“A Spectator” – A lecture by world-renowned dancer and choreographer, Jérôme BelWed, Mar 4, 2015
Report of Jérôme Bel’s lecture and performance
World-renowned dancer and choreographer, Jérôme Bel, delivered a lecture and performance entitled “A Spectator/Un Spectateur” at the Ono Auditorium on February 12th.
Bel held his production of “The Show Must Go On” at the performing arts festival, Festival Tokyo, in 2011 and shortly after held his production of “Pichet Klunchun and Myself” at the International Performing Arts Meeting in Yokohama. He has garnered a strong following in Japan and his productions have been presented at modern art festivals such as the European Biennale di Venezia as well as across Asia. He is possibly one of the most sought-after artists in the world.
The “spectator” in the title of the lecture and performance given at Waseda University refers to Bel himself, an artist with a deep and loving appreciation for the performing arts. While being an energetic artist, Bel is also known as a performance/dance enthusiast spectating over 500 performances in a given year. Bel states “The most ideal position in theater is not that of a director or actor, but of the individual who can completely experience the performance, the spectator.” In this lecture, Bel shared his experiences not as a director, but as a spectator of 15 works. He discussed his experiences based on perspectives such as time, space, and the physical and explained how the works of international artists such as Jan Fabre and Alain Platel impacted him. Developing his ideas through gestures, Bel made his viewers become aware of the various ways of enjoying and watching theater.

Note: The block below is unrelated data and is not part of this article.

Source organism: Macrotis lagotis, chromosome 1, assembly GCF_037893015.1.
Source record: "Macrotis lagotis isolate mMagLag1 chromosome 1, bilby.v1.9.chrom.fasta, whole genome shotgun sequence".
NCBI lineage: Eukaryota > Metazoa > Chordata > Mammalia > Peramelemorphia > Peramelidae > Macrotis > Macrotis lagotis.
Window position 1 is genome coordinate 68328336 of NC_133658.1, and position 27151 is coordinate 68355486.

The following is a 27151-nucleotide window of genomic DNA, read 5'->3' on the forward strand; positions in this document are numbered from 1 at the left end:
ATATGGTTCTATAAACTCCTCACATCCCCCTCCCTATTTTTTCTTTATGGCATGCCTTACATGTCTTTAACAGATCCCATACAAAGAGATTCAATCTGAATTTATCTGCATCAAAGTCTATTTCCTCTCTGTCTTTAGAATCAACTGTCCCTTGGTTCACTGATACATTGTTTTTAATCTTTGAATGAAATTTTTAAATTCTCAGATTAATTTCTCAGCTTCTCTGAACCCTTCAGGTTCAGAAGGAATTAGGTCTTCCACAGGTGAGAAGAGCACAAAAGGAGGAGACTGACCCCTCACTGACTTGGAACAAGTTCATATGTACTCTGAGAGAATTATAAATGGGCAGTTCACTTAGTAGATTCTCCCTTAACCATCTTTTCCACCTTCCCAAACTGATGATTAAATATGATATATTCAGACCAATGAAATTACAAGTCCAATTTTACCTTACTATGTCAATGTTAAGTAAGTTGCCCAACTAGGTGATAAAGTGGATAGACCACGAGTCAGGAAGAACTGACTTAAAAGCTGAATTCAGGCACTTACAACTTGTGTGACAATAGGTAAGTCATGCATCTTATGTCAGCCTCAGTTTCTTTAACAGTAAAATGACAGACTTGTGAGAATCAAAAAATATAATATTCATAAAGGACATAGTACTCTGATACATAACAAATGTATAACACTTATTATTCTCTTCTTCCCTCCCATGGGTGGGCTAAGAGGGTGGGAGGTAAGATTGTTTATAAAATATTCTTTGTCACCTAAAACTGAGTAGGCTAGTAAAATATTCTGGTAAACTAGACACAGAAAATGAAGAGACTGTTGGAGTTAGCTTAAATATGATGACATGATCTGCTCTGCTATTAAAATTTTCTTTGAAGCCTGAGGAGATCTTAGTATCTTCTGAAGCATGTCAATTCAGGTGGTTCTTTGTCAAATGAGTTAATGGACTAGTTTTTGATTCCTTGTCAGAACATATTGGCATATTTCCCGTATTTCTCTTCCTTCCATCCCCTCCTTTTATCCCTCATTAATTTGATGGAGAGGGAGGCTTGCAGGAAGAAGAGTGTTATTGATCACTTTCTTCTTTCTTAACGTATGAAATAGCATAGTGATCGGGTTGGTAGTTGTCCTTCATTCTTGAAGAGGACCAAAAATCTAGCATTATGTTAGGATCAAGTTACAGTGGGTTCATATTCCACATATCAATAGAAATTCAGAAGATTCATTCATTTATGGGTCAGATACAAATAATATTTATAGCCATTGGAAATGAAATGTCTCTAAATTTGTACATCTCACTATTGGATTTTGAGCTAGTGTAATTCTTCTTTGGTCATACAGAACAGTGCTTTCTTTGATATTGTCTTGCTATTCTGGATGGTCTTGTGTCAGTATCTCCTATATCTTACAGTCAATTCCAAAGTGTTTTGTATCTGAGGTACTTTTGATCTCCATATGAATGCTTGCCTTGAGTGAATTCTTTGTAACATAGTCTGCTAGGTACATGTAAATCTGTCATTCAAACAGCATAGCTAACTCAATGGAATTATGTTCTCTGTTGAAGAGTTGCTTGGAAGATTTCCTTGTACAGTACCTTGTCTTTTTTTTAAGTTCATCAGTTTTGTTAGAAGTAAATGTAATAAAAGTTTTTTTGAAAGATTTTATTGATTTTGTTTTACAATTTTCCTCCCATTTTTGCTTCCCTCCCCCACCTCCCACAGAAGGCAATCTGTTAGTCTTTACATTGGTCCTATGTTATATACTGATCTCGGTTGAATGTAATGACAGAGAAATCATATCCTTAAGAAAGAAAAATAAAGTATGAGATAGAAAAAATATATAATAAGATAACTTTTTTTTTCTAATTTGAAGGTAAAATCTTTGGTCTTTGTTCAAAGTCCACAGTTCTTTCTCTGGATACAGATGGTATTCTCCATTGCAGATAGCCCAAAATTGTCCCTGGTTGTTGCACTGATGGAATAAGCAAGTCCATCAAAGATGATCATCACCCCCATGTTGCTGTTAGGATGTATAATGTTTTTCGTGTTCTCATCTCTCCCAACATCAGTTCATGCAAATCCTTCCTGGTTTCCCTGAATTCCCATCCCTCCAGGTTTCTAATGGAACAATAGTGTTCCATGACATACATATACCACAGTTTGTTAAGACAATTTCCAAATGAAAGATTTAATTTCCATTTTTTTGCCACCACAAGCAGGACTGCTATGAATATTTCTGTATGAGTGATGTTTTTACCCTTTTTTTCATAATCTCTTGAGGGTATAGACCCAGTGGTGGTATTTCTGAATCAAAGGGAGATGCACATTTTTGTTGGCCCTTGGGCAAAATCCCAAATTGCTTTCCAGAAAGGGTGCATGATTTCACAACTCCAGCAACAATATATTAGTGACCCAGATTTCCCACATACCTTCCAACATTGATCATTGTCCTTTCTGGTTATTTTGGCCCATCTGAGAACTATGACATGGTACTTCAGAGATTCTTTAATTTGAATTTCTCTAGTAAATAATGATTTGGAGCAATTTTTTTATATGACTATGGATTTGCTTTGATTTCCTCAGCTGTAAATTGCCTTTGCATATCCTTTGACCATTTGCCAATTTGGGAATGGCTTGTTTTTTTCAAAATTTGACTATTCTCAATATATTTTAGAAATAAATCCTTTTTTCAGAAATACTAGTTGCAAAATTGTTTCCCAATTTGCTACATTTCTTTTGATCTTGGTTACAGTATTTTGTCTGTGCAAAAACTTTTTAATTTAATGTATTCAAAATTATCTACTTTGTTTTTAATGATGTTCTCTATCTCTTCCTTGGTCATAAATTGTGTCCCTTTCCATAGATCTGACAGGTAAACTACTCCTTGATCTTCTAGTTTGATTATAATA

A memorable quote from the lecture is “Each and every spectator is similar to a collection of notable works in a theatre museum.” Bel is probably referring to the memories and experiences of powerful performances that exist within each individual. Bel’s lecture provided us with a wonderful opportunity to think about the mysteries of theater and dance and what attracts us to the performing arts.
Yuma Ochi (Assistant, Theatre Museum)
Jérôme Bel (Dancer, Choreographer, and Director)
Born in France in 1964, Bel participated in many notable works as a dancer after his education at the National Center of Contemporary Dance. He worked as a performance assistant for the opening and closing ceremonies of the 1992 Albertville Winter Olympics. Bel began his career as a choreographer in 1994 and his production, “The Show Must Go On” won a Bessie Award. Examples of recent works include “Disabled Theater” (2012) which feature performances from actors with mental disabilities and “Courd’honneur” (2013) which was made for the performing arts festival, Avignon Festival.